If the NFL and NBC can successfully stream the wildly popular, three-hour-plus Super Bowl live via Verizon's mobile network on February 5th the event could usher in a whole new level of demand for high-speed wireless bandwidth. The U.S. Federal Communications Commission (FCC) took a step toward meeting that anticipated demand this week by approving technology to let wireless users access content via unused airwaves on the broadcast spectrum known as "white spaces." (pdf)
Tech companies such as Google and Microsoft have been saying for the past few years that white spaces will allow computers, mobile phones and other wireless devices to transfer data in gigabits per second (compared with Wi-Fi's megabit-per-second speeds). Broadcasters, however, have demanded proof that wireless devices could efficiently pinpoint and use these white spaces without disrupting broadcast signals or other devices (such as wireless microphones) licensed to use the spectrum.
The proposed solution has been a database identifying white space locations that wireless devices could automatically consult before connecting. The FCC's Office of Engineering and Technology (OET) put this plan in gear Thursday by authorizing the first such database to go live on January 26 in Wilmington, N.C. This TV bands database system, created by Spectrum Bridge, Inc., checks the geographic location of a device requesting white-space access, calculates channels available for operation by the device for its reported location, and then returns a list of those channels. Success in Wilmington will enable the spread of additional regional databases nationwide.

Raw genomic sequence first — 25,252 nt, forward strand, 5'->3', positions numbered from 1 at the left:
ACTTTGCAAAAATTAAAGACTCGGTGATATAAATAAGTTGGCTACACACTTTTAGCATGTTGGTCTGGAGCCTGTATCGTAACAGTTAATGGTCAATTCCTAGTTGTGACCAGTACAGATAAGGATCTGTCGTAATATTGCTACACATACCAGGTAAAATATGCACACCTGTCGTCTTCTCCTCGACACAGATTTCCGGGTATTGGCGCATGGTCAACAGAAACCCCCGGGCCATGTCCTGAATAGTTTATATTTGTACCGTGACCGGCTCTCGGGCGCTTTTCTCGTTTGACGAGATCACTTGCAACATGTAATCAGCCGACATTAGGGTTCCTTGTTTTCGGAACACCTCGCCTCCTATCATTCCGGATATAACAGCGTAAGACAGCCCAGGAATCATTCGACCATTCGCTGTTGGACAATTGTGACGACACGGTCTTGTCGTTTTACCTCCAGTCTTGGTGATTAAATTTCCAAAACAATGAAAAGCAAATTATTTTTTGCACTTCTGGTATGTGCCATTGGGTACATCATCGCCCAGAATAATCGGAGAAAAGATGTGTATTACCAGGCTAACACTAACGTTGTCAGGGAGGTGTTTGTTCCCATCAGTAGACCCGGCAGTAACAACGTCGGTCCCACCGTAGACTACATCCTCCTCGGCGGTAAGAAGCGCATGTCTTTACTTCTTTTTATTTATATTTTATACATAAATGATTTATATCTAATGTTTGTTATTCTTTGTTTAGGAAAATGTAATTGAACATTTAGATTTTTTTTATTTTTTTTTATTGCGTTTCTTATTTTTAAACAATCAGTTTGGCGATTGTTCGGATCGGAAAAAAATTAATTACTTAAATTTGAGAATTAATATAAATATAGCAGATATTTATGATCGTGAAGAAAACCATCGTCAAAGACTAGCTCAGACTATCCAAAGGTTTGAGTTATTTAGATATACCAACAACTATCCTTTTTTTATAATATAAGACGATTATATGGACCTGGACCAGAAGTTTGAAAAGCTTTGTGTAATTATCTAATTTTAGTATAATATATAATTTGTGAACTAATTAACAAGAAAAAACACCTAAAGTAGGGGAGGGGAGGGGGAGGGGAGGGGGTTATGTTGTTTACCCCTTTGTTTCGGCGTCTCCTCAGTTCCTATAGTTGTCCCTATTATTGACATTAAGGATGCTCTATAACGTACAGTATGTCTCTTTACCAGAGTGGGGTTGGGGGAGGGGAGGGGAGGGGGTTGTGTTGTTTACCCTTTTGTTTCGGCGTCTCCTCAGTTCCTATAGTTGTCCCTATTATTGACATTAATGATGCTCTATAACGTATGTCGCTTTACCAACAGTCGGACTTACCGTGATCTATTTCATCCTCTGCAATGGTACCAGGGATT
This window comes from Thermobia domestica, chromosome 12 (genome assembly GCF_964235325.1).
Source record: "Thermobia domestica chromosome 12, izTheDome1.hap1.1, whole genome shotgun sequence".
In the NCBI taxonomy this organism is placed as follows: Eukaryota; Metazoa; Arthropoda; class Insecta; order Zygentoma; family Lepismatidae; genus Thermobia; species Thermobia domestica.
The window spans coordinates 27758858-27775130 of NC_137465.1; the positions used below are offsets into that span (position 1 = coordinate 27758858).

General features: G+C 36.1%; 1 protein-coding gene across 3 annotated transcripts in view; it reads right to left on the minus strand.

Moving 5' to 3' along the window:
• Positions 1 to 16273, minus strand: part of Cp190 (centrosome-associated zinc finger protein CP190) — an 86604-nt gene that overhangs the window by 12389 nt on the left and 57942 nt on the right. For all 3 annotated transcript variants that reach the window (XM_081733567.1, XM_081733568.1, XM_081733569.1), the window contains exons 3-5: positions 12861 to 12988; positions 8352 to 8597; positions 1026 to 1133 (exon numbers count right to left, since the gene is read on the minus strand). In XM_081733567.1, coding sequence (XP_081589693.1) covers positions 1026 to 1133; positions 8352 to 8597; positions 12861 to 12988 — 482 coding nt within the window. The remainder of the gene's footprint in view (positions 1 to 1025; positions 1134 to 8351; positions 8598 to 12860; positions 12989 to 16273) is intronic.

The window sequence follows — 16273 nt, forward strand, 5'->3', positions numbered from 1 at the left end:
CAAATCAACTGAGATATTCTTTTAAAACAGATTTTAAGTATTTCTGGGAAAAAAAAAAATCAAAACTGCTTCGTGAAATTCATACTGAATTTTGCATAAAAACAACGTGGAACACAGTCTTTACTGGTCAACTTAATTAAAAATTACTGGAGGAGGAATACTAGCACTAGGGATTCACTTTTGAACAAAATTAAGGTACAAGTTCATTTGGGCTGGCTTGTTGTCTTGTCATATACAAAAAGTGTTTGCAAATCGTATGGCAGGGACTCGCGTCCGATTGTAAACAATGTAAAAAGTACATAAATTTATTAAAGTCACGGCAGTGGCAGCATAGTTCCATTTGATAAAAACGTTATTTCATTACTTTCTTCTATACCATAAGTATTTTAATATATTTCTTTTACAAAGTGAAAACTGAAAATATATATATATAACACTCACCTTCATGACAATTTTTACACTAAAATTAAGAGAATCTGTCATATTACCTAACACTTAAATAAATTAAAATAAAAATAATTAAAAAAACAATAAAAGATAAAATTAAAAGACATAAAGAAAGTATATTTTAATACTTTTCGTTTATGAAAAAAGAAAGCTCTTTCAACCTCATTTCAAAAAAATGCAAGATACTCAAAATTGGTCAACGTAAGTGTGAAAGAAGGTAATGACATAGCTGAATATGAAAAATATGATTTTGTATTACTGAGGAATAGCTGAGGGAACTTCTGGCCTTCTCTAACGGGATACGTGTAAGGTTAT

The broadcast spectrum's low-frequency waves have strong propagation characteristics allowing the signals to reach farther than Wi-Fi and penetrate walls and other impediments. Wireless carriers like Verizon and AT&T are in favor of white space use as a way of diverting mobile video traffic from their already overburdened cell networks.
Resistance to unlicensed white space use has come primarily from the National Association of Broadcasters (NAB), which contents that broadcasters have had difficulty registering their licenses with Spectrum Bridge's database. (pdf) The FCC says additional testing of the registration process will be done over the next few weeks but that the system is otherwise good to go.
Given the number of smart phones, tablets and other wireless gadgets sure to be unwrapped this holiday season it's not surprising that the FCC is anxious to see its white space project move forward.
Image courtesy of LdF, via iStockphoto.com